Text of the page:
I want every organization that is interested in achieving better results to think “Baldrige equals excellence” and “Baldrige can help us get better.” One of the best ways to do that happens to be getting an objective external assessment, either through the national Baldrige Award process, or through a local or regional program, but I want them to explore and use Baldrige even if they never apply for any award or recognition.

What if my organization’s leadership believes adopting the Baldrige approach isn’t easy enough?

One answer is that achieving excellence is not easy. If excellence were easy, it would be common, and there would be no need for Baldrige! But the good news is that an organization can get started with a Baldrige approach and achieve significant improvements without heavy investment, particularly with our new products and services.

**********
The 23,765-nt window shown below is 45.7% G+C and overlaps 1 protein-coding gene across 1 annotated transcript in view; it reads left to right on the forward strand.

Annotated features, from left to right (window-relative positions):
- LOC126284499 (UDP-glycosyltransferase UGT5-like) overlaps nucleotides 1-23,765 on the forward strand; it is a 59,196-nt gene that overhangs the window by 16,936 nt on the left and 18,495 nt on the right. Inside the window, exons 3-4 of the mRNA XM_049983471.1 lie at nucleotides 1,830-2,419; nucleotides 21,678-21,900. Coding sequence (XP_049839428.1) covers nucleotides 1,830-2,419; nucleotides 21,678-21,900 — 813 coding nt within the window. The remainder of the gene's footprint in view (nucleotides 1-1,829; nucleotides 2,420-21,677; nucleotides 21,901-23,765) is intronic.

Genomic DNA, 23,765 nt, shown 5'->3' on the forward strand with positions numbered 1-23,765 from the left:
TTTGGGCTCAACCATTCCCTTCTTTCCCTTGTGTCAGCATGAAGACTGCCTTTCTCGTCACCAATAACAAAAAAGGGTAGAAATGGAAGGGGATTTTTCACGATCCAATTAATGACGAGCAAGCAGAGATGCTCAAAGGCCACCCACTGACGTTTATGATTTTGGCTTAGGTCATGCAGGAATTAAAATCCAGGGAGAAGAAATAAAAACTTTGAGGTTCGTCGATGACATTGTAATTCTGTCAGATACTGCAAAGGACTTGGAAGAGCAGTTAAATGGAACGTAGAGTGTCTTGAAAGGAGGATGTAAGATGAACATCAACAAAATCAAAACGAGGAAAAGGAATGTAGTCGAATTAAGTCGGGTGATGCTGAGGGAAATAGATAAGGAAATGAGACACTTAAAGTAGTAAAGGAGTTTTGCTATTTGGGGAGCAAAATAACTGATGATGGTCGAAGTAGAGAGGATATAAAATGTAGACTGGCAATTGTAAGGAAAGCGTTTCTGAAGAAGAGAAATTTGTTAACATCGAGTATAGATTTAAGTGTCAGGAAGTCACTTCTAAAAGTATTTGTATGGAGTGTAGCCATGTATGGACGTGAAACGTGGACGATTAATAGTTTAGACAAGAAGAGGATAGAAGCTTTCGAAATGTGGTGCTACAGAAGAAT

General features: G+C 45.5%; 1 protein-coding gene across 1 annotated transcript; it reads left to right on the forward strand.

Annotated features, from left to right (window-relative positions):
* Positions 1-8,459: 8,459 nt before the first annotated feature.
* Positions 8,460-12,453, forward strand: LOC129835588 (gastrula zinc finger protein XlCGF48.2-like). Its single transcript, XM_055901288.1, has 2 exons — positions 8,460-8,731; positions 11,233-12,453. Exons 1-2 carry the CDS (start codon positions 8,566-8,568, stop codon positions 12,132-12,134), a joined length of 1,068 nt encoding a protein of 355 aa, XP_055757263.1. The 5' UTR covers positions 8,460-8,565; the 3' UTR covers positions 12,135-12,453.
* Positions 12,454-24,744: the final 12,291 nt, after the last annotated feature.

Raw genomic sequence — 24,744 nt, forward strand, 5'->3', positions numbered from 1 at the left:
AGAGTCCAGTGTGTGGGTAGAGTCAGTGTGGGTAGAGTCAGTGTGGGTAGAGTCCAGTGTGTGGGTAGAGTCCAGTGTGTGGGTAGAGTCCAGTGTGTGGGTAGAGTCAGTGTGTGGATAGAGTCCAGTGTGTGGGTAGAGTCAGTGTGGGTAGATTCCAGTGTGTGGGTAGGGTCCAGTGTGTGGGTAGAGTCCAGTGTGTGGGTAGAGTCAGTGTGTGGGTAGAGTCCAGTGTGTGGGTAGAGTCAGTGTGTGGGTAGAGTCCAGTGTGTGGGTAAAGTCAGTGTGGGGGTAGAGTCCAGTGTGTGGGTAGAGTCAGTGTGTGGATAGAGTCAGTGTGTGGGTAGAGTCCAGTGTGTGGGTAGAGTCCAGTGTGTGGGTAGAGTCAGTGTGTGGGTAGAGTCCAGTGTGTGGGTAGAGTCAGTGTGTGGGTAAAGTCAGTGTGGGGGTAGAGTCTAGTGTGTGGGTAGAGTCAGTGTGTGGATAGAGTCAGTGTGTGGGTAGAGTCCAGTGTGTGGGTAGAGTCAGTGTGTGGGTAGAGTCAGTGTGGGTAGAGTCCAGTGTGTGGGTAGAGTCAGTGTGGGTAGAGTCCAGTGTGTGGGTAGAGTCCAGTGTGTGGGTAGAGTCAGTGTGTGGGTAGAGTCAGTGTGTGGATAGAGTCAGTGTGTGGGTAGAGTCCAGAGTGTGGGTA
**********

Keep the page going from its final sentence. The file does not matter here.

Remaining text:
The dramatic improvements and long-term success of organizations that have embraced the Baldrige framework prove that it is worth the investment. By making this commitment, organizations of any sector or size can achieve desired results despite an increasingly challenging environment.

June Roundup: What's the Value of Organizational Excellence Programs?

In June, ASQ CEO Bill Troy asked the Influential Voices bloggers about the value of organizational excellence programs such as the Malcolm Baldrige National Quality Award in the U.S . What can a company learn after undergoing this exercise—even if an organization is not in the running for an award or external recognition?

ASQ’s bloggers assessed the value of excellence awards—from going through the exercise as part of continuous improvement to following through after winning (or losing). See their blog posts below.

Tim McMahon lists five practical ways to make the most of organizational awards—such as “use the feedback.”